Amid the dawn of the Attitude Era, WWE looked to push boundaries, introducing "WWE Shotgun Saturday Night" in January 1997, which ran until August 1999. Broadcasted from an array of upscale New York City nightclubs, this show catered more to the urban adult crowd rather than the conventional weekly TV audience.
Controversies were frequent, a glaring example being Terri Runnels baring her top to divert The Sultan during his match against Goldust in the premiere episode. However, even with its risqué nature, there were boundaries.
Bruce Prichard, a key WWE executive, shed light on this on his "Something to Wrestle" podcast. He reminisced about approaching Terry Funk, the wrestling icon, with an offer for a WWE comeback for the Royal Rumble 1997. That weekend, I would also witness Funk wrestling Bret Hart at San Antonio's Denim & Diamonds nightclub.
Before their "Shotgun Saturday Night" bout, Prichard briefed Funk on the expectations. "You're up against Bret. Deliver a fantastic match, put him over, maybe add a short promo," Prichard conveyed. He emphasized the live nature of the broadcast, urging Funk to be cautious with his language.
Terry Funk Controversial Outburst
Contrary to Prichard's plea, Funk unleashed a barrage of derogatory remarks during his pre-match address, notably labelling Vince McMahon a "Yankee bastard" and Jim Ross an "Oklahoma son of a b***h." He even had choice words for Hart's lineage.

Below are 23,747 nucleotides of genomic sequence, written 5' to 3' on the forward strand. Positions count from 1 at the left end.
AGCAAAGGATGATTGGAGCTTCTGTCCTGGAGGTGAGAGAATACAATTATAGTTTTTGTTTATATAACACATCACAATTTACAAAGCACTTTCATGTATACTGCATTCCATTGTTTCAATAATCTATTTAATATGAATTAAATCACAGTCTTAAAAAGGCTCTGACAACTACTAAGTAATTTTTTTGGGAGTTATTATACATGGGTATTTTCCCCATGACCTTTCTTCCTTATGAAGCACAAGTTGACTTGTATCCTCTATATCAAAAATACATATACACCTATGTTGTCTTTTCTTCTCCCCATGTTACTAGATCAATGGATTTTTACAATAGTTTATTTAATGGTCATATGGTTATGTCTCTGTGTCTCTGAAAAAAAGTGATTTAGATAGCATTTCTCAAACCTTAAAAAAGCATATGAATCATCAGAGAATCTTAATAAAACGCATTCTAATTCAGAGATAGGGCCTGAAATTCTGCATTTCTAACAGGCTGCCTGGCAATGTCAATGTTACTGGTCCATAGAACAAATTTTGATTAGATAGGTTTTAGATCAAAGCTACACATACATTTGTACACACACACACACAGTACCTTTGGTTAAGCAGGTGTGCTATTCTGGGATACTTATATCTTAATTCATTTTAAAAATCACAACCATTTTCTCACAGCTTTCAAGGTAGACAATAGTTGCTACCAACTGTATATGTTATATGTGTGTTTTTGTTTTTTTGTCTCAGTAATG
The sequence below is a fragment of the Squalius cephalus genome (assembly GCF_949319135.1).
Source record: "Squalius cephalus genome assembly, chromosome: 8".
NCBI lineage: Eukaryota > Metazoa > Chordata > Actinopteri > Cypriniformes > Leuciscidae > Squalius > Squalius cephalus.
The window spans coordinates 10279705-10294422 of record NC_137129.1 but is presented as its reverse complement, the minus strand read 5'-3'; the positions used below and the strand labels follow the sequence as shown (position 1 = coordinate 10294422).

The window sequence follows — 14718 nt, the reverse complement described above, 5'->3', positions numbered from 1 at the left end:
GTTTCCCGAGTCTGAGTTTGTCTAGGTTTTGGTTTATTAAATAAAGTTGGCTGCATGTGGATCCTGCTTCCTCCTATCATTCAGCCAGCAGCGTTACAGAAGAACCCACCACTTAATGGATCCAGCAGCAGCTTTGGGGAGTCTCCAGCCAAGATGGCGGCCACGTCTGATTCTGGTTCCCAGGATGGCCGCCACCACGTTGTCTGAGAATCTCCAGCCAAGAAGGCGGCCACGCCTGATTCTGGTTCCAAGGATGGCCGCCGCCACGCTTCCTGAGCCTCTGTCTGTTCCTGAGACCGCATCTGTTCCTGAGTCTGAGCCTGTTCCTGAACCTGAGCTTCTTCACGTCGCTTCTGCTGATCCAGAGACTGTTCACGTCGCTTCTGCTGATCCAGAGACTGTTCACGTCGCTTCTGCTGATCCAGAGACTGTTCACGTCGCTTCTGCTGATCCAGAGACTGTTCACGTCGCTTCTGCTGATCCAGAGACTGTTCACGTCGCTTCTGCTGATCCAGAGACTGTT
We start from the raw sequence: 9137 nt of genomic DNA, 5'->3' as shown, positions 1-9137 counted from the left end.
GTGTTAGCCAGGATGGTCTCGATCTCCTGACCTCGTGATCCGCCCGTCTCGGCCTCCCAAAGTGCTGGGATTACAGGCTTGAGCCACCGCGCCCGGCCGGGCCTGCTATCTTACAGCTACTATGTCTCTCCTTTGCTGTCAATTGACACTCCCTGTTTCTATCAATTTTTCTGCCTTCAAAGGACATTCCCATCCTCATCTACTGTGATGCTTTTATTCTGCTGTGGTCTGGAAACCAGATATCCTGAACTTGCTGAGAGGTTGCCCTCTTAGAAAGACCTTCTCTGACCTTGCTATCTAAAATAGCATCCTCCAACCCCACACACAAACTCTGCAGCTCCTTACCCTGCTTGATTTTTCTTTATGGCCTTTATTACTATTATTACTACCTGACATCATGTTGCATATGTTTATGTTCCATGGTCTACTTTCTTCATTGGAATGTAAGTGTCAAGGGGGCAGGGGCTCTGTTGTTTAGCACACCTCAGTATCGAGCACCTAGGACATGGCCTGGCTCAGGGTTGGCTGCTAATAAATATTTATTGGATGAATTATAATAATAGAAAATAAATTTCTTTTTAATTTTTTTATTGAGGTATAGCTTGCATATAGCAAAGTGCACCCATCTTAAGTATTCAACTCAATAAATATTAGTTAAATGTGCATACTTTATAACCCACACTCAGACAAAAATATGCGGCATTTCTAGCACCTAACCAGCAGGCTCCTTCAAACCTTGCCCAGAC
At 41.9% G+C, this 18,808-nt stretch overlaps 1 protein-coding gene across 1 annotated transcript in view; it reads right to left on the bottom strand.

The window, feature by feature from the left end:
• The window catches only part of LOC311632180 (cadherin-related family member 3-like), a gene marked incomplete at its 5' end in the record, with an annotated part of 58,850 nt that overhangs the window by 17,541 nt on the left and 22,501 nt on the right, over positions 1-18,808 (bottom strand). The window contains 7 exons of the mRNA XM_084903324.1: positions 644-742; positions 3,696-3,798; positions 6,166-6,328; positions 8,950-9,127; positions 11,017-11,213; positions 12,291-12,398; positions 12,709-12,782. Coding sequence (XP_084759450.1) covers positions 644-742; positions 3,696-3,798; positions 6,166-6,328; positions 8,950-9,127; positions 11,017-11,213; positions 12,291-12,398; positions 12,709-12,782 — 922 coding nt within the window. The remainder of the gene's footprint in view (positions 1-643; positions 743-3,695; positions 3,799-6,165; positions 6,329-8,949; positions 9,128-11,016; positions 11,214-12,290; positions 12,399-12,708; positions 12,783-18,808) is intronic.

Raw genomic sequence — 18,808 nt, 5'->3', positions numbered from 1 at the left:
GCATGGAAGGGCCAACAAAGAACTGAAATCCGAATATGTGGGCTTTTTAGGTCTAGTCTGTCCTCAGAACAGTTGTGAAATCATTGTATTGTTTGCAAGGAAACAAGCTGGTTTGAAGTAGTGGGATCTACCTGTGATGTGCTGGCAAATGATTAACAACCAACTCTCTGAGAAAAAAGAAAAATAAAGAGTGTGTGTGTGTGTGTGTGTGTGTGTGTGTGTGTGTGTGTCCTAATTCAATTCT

Subsequent to this outburst, Prichard pointed fingers at Funk for the show's removal from several networks. "People often ask what led to the demise of 'Shotgun Saturday Night'? My answer? Terry Funk. His unrestrained comments were the final straw," lamented Prichard.
Prichard also shared a comical moment when, amidst the showdown with Hart, Funk playfully dumped him into a trough filled with icy beer. "I was drenched, with no change of attire," Prichard added. This misadventure coincided with a group of inebriated cowboys merrily line dancing and belting country songs in the background.
Concluding the wild tale, Prichard noted that Funk's January 1997 WWE stint was short-lived, as he soon transitioned back to ECW. Nevertheless, he made a comeback to WWE later that year, donning a new persona: Chainsaw Charlie.